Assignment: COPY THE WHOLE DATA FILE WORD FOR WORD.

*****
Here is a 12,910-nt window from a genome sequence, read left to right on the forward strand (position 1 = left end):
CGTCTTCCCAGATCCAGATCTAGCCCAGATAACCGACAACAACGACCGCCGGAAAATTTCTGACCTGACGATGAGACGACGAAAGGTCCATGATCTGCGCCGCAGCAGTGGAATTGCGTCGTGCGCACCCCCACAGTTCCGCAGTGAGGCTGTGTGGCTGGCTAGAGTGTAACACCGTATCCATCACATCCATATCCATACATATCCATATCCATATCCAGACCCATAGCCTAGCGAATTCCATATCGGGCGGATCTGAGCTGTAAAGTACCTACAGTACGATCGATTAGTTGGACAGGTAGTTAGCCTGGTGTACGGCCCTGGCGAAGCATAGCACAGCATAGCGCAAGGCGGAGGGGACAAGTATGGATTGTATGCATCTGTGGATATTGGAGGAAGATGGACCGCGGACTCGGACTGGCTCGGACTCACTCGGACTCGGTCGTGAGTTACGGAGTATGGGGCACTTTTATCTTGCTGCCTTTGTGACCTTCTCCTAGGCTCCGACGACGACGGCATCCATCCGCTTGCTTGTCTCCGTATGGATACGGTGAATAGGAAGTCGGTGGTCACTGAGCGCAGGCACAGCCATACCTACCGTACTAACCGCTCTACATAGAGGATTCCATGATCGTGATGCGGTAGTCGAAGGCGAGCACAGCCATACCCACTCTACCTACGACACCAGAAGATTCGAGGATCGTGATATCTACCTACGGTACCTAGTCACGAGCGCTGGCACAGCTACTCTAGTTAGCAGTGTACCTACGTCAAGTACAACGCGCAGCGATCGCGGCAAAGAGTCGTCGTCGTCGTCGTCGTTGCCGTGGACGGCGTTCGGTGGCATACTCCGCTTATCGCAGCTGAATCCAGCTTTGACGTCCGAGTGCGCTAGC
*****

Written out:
Here is a 12,910-nt window from a genome sequence, read left to right on the forward strand (position 1 = left end):
CGTCTTCCCAGATCCAGATCTAGCCCAGATAACCGACAACAACGACCGCCGGAAAATTTCTGACCTGACGATGAGACGACGAAAGGTCCATGATCTGCGCCGCAGCAGTGGAATTGCGTCGTGCGCACCCCCACAGTTCCGCAGTGAGGCTGTGTGGCTGGCTAGAGTGTAACACCGTATCCATCACATCCATATCCATACATATCCATATCCATATCCAGACCCATAGCCTAGCGAATTCCATATCGGGCGGATCTGAGCTGTAAAGTACCTACAGTACGATCGATTAGTTGGACAGGTAGTTAGCCTGGTGTACGGCCCTGGCGAAGCATAGCACAGCATAGCGCAAGGCGGAGGGGACAAGTATGGATTGTATGCATCTGTGGATATTGGAGGAAGATGGACCGCGGACTCGGACTGGCTCGGACTCACTCGGACTCGGTCGTGAGTTACGGAGTATGGGGCACTTTTATCTTGCTGCCTTTGTGACCTTCTCCTAGGCTCCGACGACGACGGCATCCATCCGCTTGCTTGTCTCCGTATGGATACGGTGAATAGGAAGTCGGTGGTCACTGAGCGCAGGCACAGCCATACCTACCGTACTAACCGCTCTACATAGAGGATTCCATGATCGTGATGCGGTAGTCGAAGGCGAGCACAGCCATACCCACTCTACCTACGACACCAGAAGATTCGAGGATCGTGATATCTACCTACGGTACCTAGTCACGAGCGCTGGCACAGCTACTCTAGTTAGCAGTGTACCTACGTCAAGTACAACGCGCAGCGATCGCGGCAAAGAGTCGTCGTCGTCGTCGTCGTTGCCGTGGACGGCGTTCGGTGGCATACTCCGCTTATCGCAGCTGAATCCAGCTTTGACGTCCGAGTGCGCTAGC